I began researching vehicles three months before my purchase, and I was very tempted by the new Jeep Grand Cherokee Limited SUV’s! However now matter how many times I ran the numbers on the total cost of ownership, I couldn’t justify the purchasing this vehicle. I decided to step back, review the basics and determine what were my true needs in a vehicle. As an avid surfer and outdoors junky my biggest needs are security, cargo, and low maintenance. I checked out several different hatchbacks, wagons, crossovers, and mid-sized SUVs in person to get a feel of what vehicles I would be content driving, then I began researching the prices for both new and used inventory. I found my best resource comparing car prices was TrueCar.com a free online service that helps new and used car buyers connect with a network of over 11,000 Certified Dealers across the U.S. True Car put me in touch with Enterprise Car Sales the used car dealership of Enterprise Rent-a-car. At first I was hesitant about purchasing a used rental car, but after meeting with their staff I learned that they inspect all of their cars and only keep the top 2% of their cars for sale, the top 10% go to used car dealerships like CarMax, and the remaining 90% are sent to auction.
In October I was able to trade in my existing Prius for $3500 and purchased a late model 2014 Prius with 38,000 miles for $14,500. The car is less than 18 months old but is considered 2 years old by valuation standards. I took out a 60 month loan for the remaining $11,000 and because of my immaculate 828 credit score I negotiated a 3.08% interest rate which put my monthly payments at $198.05.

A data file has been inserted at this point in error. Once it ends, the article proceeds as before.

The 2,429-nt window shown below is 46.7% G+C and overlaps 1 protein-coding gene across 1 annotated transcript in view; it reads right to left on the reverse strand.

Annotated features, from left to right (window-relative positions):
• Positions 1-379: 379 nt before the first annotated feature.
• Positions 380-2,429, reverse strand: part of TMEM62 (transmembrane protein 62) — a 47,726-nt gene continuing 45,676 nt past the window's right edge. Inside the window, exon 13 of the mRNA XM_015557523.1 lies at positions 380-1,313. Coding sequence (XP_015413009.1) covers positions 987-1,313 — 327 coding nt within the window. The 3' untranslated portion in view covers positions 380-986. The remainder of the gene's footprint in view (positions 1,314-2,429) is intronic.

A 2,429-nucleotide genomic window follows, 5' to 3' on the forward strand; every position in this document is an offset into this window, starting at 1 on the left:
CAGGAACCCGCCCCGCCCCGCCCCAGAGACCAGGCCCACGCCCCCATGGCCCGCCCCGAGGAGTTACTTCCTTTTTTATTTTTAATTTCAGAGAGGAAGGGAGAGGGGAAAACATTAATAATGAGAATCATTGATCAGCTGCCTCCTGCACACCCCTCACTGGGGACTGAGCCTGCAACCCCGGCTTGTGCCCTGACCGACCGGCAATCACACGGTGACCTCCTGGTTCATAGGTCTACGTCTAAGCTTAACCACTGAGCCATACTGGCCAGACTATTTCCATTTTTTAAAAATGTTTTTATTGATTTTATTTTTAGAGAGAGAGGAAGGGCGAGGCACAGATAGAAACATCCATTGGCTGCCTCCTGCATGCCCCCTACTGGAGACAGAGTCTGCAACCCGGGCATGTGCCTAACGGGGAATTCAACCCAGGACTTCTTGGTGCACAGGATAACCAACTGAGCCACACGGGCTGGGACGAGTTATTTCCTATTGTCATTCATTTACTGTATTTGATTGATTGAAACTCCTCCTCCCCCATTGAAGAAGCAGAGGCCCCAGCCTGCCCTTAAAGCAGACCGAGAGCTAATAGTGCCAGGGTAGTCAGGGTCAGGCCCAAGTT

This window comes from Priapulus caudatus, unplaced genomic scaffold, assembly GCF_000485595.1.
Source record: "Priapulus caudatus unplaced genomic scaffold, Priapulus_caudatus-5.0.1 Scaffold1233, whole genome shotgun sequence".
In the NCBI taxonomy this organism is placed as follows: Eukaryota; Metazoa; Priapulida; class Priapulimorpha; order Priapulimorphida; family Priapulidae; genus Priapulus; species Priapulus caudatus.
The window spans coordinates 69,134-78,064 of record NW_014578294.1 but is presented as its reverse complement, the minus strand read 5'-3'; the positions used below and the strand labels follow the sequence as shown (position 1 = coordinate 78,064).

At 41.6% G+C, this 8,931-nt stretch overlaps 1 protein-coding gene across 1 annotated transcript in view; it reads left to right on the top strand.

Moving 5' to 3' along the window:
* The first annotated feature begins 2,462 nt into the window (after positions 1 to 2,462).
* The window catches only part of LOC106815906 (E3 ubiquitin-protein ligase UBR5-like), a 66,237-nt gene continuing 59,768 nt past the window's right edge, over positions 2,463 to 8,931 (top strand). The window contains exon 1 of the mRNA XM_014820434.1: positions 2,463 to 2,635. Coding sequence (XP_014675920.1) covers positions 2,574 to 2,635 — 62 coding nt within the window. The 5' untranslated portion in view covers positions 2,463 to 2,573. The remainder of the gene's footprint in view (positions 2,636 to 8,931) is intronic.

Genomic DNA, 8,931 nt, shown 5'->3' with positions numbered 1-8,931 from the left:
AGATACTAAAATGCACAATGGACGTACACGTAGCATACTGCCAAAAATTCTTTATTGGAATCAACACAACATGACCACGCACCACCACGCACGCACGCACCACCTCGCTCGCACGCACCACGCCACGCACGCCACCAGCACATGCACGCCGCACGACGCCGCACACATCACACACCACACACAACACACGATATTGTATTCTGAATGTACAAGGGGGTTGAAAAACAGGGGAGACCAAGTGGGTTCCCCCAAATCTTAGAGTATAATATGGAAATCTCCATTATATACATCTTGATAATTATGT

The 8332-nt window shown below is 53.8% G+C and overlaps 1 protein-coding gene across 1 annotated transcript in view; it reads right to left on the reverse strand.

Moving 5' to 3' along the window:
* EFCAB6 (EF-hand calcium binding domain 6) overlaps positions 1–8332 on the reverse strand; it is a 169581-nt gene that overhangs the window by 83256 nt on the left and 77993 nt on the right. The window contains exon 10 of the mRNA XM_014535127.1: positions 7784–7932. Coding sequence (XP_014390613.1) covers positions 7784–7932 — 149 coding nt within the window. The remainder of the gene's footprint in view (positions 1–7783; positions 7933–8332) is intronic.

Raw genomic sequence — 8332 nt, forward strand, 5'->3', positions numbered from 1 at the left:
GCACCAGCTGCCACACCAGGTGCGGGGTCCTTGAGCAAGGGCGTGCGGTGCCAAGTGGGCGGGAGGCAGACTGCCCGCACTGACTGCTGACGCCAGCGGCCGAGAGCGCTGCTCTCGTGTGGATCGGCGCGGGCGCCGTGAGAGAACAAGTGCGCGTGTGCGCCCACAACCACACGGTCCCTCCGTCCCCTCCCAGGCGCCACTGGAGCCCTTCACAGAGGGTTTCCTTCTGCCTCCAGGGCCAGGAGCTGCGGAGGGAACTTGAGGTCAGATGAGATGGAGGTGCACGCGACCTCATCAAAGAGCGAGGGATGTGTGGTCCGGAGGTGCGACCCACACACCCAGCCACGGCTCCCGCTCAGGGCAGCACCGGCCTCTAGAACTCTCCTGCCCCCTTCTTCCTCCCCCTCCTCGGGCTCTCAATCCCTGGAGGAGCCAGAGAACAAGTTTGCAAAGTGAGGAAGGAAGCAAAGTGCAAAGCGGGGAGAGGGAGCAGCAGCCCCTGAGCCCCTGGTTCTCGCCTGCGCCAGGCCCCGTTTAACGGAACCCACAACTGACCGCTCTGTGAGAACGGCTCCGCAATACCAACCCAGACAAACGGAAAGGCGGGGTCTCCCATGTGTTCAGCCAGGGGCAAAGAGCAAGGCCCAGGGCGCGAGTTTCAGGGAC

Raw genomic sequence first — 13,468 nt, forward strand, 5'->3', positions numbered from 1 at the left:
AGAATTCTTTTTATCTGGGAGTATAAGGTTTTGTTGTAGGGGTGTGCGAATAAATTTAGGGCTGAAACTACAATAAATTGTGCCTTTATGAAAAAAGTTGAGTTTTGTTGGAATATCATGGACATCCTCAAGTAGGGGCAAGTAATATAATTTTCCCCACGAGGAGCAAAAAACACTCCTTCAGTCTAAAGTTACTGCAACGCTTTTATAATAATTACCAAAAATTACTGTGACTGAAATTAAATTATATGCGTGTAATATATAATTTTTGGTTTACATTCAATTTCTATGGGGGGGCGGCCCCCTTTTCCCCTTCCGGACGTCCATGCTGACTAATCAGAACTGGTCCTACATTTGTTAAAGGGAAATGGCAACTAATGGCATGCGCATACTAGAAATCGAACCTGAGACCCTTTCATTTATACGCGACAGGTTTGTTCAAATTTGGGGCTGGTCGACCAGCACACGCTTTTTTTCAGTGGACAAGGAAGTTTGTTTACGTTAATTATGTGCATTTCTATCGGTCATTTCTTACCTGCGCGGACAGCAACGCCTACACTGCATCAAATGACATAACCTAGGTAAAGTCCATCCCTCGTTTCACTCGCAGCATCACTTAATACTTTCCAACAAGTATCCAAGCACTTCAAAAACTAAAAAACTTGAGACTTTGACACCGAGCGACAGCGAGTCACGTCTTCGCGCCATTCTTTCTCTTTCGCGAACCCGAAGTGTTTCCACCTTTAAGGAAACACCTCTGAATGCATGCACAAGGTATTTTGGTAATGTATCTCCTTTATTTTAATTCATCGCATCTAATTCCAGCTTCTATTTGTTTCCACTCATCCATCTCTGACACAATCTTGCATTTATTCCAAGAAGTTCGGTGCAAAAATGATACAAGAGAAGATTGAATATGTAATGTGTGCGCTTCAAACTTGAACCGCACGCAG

My investments are bringing in $205.11 a month in perpetuity and the cost of the car is $198.05 a month for a fixed period of time. I hold on to all of my money which will continue to make me more money long after I sell this car. If I had paid cash for the car, I would have spent $14,500 on a depreciating asset and have to eventually start saving money again for my next car in 6 to 10 years. Rather, I plan to continue investing additional funds into LendingClub or RealtyShares so that my gas, maintenance, and car insurance will eventually be covered as well, at which point I will no longer have any out of pocket vehicle related expenses. Or maybe I’ll get greedy and use that money for free vacations to Bali where $500 can last a month!
Update: 2 months later, I am now seeing 2015 models with similar mileage going for the same price on TrueCar.com